Ode to faulty maths exam maker(s)

Ode to faulty maths exam maker(s)

Oh please God(s) show me mercy
Resolve test controversy
Don’t fault my suggestion
Result is in question
Resign please try reversi

Alan Grace
23 November 2017


This year the New Zealand NCEA Level 1 Maths exam sat this week by 28,000 (39,000?)students was problematic.

I have not seen the exam paper.

Have you tried the kite question?




Here’s another problem from the exam:


Today or tomorrow I will put a solution at the bottom of this page.

In the meantime, please email me your answer(s).

For a start let’s forget about the seat. The shape is a catenary, not a parabola.

The curve a hanging flexible wire or chain assumes when supported at its ends and acted upon by a uniform gravitational force is a catenary. The word catenary is derived from the Latin word for “chain.” In 1669, Jungius disproved Galileo’s claim that the curve of a chain hanging under gravity would be a parabola!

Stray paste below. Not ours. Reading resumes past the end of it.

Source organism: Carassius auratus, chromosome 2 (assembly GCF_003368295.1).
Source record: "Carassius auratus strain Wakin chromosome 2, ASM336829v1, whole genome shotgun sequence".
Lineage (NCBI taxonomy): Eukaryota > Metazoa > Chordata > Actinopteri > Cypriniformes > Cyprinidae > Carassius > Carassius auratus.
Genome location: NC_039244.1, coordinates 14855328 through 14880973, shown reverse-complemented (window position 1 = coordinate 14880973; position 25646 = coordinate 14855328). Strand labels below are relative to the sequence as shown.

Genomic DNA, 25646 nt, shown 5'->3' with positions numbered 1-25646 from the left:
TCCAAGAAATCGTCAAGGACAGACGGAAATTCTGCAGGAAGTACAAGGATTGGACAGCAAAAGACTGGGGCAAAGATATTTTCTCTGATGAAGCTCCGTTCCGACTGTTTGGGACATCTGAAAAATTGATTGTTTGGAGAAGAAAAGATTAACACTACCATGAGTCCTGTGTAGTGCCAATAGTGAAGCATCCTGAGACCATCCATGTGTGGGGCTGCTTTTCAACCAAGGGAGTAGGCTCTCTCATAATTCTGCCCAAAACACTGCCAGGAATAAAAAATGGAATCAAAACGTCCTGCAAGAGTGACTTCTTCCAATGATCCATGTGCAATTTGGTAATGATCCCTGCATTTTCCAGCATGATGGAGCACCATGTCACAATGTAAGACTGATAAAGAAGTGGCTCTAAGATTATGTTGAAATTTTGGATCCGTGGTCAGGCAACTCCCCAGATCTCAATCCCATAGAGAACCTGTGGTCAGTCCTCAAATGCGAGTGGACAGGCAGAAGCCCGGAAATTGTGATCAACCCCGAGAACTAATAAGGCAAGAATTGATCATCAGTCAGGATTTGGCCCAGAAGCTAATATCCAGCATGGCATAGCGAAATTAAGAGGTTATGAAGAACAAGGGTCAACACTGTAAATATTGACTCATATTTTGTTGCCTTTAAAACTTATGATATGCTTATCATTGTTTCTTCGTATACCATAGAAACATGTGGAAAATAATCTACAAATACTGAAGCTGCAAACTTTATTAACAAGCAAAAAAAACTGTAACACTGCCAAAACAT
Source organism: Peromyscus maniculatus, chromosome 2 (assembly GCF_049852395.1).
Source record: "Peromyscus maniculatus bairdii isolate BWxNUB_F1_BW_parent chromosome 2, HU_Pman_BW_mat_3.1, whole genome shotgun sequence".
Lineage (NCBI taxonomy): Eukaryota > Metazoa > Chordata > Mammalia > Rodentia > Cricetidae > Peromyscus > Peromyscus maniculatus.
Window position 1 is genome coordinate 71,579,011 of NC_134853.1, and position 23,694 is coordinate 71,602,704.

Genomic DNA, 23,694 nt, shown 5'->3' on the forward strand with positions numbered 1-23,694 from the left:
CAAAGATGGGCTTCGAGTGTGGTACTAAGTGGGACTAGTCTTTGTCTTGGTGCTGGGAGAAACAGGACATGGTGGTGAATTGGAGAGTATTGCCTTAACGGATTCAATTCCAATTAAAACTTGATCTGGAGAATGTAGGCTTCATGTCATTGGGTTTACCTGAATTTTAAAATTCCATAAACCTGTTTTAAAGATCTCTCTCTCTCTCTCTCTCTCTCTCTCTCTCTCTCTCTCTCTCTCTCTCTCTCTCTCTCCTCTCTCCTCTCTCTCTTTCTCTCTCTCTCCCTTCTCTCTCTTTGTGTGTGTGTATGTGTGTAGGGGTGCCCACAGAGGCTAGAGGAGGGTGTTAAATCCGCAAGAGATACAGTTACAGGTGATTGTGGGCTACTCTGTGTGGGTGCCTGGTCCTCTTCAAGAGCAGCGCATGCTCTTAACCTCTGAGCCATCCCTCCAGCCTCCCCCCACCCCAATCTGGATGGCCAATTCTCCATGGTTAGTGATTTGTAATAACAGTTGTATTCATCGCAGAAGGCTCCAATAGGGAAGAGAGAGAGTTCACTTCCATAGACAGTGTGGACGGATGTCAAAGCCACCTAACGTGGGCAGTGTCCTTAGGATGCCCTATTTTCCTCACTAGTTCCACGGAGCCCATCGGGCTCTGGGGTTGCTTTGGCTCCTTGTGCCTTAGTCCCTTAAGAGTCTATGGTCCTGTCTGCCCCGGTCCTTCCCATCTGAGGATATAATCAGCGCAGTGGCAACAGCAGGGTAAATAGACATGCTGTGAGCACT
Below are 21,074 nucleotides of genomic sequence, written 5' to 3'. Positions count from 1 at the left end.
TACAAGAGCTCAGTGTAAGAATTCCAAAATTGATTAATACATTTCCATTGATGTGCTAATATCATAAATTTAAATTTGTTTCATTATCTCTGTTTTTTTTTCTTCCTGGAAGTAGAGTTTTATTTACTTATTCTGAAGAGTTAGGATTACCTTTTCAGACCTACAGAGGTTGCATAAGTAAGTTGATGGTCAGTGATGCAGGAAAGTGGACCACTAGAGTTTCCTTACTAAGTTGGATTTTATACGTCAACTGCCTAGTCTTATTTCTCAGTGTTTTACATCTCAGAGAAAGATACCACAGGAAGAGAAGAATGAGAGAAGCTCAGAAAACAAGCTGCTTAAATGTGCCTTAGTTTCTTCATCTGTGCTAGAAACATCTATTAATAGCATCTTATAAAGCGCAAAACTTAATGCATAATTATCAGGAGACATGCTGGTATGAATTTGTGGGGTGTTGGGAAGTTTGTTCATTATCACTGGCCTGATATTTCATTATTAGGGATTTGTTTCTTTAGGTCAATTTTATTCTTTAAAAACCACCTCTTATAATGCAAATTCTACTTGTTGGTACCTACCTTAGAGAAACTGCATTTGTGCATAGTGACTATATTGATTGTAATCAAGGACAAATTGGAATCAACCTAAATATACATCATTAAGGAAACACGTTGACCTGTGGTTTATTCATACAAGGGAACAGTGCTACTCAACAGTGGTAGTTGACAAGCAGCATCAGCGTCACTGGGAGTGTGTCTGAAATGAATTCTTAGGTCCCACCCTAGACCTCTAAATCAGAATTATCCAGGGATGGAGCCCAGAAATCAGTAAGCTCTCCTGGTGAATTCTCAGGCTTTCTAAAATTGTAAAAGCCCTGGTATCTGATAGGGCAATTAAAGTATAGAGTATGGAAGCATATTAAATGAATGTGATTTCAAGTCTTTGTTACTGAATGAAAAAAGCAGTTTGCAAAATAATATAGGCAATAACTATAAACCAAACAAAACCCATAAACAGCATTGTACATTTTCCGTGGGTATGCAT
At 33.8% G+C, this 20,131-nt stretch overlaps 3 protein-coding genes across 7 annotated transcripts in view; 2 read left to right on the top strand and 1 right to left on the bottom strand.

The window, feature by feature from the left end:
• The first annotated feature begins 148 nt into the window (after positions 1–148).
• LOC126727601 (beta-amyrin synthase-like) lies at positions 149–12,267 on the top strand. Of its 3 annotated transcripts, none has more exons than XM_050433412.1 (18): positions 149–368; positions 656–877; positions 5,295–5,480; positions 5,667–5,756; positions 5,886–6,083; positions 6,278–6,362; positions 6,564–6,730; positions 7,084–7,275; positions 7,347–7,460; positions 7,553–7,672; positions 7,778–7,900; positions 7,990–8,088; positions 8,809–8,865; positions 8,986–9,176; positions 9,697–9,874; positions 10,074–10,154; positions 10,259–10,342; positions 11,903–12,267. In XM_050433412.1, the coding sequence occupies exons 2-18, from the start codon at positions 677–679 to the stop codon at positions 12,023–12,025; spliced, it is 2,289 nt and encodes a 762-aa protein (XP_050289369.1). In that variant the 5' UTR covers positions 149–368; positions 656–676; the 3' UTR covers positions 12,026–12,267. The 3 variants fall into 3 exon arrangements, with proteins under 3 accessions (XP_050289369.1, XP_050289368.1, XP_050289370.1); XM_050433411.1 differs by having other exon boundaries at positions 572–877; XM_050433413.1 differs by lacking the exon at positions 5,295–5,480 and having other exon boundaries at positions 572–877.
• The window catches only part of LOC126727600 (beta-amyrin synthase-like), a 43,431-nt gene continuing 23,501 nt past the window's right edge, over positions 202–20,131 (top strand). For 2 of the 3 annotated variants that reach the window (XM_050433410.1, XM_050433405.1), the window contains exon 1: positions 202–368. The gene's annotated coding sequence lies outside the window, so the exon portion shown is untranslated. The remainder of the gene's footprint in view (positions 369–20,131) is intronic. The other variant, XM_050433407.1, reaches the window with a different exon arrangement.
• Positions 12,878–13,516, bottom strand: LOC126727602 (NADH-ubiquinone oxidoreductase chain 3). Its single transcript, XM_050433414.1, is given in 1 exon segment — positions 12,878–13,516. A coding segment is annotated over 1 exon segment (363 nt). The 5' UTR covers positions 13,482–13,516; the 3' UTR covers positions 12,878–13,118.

Now close to 350 years later, some maths teachers still may think it’s a parabola.

Let’s assume the shape is a parabola.

The swing seat is about 1.2m above the ground so kids could not use it easily.

The seat presumably is almost two metres long between the ropes.

Since a person’s arms’ span is close to his/her height only an adult could use the swing.

Also we need three points to define a parabola and we only have two in the diagram 😦

However, looking at a video it seems the equation is probably modelled by








This question reminds me of the diagram below.

When I originally saw a version of the diagram below (maybe over 40 years ago) it was entitled ‘Communication is the Key’.


Daily prompt: Mercy

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